05/14/2020 - Regulatory Rollback

BOEM Offshore Air Quality Rule

by EELP Staff

Why it Matters

Following the Deepwater Horizon explosion and oil spill, the Department of the Interior (DOI) underwent a significant reorganization and issued rules and guidance to fill regulatory gaps in emergency response and operational oversight (for more on these changes, see our post on the 10 year anniversary here). President Obama also removed certain areas of the outer continental shelf from oil and gas development. (The outer continental shelf or OCS consists of “all submerged lands lying seaward of state coastal waters…under U.S. jurisdiction.”) Rolling back these rules and designations increases risks to offshore oil worker safety, the non-oil and gas related economic value of oceans and coastal areas, and the ecological well-being of those areas.

Although not specifically tied to the safety reforms following the Deepwater Horizon incident, the Offshore Air Quality Control, Reporting, and Compliance Rule proposed by Obama-era BOEM on April 5, 2016 would have tightened pollution standards for offshore operations and required improved pollution control technology. The proposed rule would have been the first updates to these regulations since 1980.

Click here to view our page on the EO 13795: Implementing an America-First Offshore Energy Strategy and the other changes that have followed the EO. For more information on the reforms that followed the Deepwater Horizon disaster, view our 10-year anniversary post here.

Current Status

President Trump ordered the Department of Interior to reconsider the rule in his April 28, 2017 Executive Order 13795 and Interior Secretary Zinke then ordered the department to stop work on the rule in his May 1, 2017 Secretarial Order 3350.

June 5, 2020 BOEM releases a final rule adopting only a small number of changes from the initial proposal. Gutting the Obama-era proposal, BOEM argues that it does not have the authority under OCSLA to promulgate the regulations as proposed in 2016 and that they would unduly burden industry. The new rule’s modest changes do not reflect the significant revisions in the proposal that would have aligned BOEM rules more closely with EPA regulations, focusing instead on updating obsolete or irrelevant provisions that no longer reflect NAAQS standards and benchmarks.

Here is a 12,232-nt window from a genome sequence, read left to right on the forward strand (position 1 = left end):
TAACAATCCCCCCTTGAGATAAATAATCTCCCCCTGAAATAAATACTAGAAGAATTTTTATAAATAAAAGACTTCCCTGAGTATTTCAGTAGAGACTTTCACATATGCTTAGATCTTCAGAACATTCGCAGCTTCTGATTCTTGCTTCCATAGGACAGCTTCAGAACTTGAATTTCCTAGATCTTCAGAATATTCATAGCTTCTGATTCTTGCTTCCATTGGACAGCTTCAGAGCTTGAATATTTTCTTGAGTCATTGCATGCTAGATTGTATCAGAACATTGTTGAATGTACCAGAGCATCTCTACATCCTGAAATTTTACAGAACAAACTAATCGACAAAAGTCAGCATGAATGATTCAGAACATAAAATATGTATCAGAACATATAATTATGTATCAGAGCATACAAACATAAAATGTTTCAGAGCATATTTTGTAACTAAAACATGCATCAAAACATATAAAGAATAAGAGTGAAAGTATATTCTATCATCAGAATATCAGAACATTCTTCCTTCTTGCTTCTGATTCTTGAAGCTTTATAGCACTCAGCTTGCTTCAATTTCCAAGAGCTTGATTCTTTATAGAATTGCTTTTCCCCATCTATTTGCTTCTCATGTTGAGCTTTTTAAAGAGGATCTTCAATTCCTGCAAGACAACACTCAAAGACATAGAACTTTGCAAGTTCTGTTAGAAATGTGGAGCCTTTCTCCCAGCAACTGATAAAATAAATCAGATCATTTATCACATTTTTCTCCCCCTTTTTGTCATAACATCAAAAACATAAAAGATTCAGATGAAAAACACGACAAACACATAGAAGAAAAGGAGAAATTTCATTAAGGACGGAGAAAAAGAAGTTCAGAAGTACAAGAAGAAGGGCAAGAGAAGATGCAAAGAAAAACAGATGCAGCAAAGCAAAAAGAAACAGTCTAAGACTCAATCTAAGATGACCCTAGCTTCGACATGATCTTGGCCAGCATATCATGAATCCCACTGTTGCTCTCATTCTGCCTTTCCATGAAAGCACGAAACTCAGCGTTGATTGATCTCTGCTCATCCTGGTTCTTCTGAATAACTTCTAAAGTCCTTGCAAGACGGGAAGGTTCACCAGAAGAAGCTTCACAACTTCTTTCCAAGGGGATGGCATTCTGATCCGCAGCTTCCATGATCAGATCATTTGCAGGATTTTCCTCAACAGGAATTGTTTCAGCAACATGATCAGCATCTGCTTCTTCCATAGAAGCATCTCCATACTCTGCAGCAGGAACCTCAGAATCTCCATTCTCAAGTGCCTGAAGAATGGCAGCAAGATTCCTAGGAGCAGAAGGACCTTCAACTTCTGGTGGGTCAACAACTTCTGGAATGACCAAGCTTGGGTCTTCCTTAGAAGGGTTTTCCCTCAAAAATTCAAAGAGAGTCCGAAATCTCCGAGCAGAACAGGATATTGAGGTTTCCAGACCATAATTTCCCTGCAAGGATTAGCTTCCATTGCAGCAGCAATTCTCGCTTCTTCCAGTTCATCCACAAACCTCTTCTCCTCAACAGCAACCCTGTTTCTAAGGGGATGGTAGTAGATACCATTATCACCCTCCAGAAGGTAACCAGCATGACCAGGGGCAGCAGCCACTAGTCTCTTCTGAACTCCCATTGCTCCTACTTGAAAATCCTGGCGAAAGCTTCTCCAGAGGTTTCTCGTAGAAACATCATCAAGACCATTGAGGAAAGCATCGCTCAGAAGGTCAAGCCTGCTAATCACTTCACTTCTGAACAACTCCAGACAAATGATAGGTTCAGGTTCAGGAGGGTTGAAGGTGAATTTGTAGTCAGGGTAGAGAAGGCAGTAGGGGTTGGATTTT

History

April 5, 2016 The Bureau of Ocean and Energy Management (BOEM) / DOI proposes an offshore air quality rule to tighten pollution standards for offshore operations and require improved pollution control technology. The proposal amends regulations for air quality measurement, evaluation, and control for offshore oil and gas operations. It would require operators to include support vessels, vehicles, or aircraft in their emissions analyses; require them to recertify their facilities for compliance with air standards regularly; and require aggregation of emissions when evaluating the impacts of facilities. The proposal also changed where emissions were measured, moving the evaluation closer to the offshore facilities; established new requirements for how to evaluate emissions; changed modeling requirements; and changed the criteria for when emissions reduction controls would be required, among other changes.

Trump Era

April 28, 2017 President Trump signs Executive Order 13795 to “encourage energy exploration and production” on the OCS. The Order directs Interior to reconsider the Offshore Air Quality Rule.

May 1, 2017 DOI Secretary Zinke issues Secretarial Order 3350 to direct BOEM and BSEE as to how to implement the president’s Executive Order. Among other directives, Zinke directs BOEM to cease all activities to promulgate the offshore air rule.

June 5, 2020 BOEM publishes a final rule adopting only a small number of changes from the initial proposal. Gutting the Obama-era proposal, BOEM argues that it does not have the authority under OCSLA to promulgate the regulations as proposed in 2016 and that they would unduly burden industry. The new rule’s modest changes do not reflect the significant revisions in the proposal that would have aligned BOEM rules more closely with EPA regulations, focusing instead on updating obsolete or irrelevant provisions that no longer reflect NAAQS standards and benchmarks.